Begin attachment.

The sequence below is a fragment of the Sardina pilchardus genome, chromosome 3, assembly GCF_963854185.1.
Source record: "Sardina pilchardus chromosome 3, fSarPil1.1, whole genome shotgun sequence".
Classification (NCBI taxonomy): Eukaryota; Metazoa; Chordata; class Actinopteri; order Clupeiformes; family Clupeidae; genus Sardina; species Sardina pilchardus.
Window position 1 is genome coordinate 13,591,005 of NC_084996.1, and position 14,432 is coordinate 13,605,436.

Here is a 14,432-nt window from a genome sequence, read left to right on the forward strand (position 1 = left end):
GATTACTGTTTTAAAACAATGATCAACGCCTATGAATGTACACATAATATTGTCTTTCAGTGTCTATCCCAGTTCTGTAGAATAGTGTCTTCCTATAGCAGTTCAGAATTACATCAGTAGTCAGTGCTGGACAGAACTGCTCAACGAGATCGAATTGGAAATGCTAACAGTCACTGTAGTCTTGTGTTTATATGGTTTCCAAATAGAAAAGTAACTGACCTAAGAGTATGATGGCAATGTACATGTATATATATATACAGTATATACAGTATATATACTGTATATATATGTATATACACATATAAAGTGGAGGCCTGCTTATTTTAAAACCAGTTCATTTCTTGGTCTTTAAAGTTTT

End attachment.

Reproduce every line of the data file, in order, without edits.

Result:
The sequence below is a fragment of the Sardina pilchardus genome, chromosome 3, assembly GCF_963854185.1.
Source record: "Sardina pilchardus chromosome 3, fSarPil1.1, whole genome shotgun sequence".
Classification (NCBI taxonomy): Eukaryota; Metazoa; Chordata; class Actinopteri; order Clupeiformes; family Clupeidae; genus Sardina; species Sardina pilchardus.
Window position 1 is genome coordinate 13,591,005 of NC_084996.1, and position 14,432 is coordinate 13,605,436.

Here is a 14,432-nt window from a genome sequence, read left to right on the forward strand (position 1 = left end):
GATTACTGTTTTAAAACAATGATCAACGCCTATGAATGTACACATAATATTGTCTTTCAGTGTCTATCCCAGTTCTGTAGAATAGTGTCTTCCTATAGCAGTTCAGAATTACATCAGTAGTCAGTGCTGGACAGAACTGCTCAACGAGATCGAATTGGAAATGCTAACAGTCACTGTAGTCTTGTGTTTATATGGTTTCCAAATAGAAAAGTAACTGACCTAAGAGTATGATGGCAATGTACATGTATATATATATACAGTATATACAGTATATATACTGTATATATATGTATATACACATATAAAGTGGAGGCCTGCTTATTTTAAAACCAGTTCATTTCTTGGTCTTTAAAGTTTT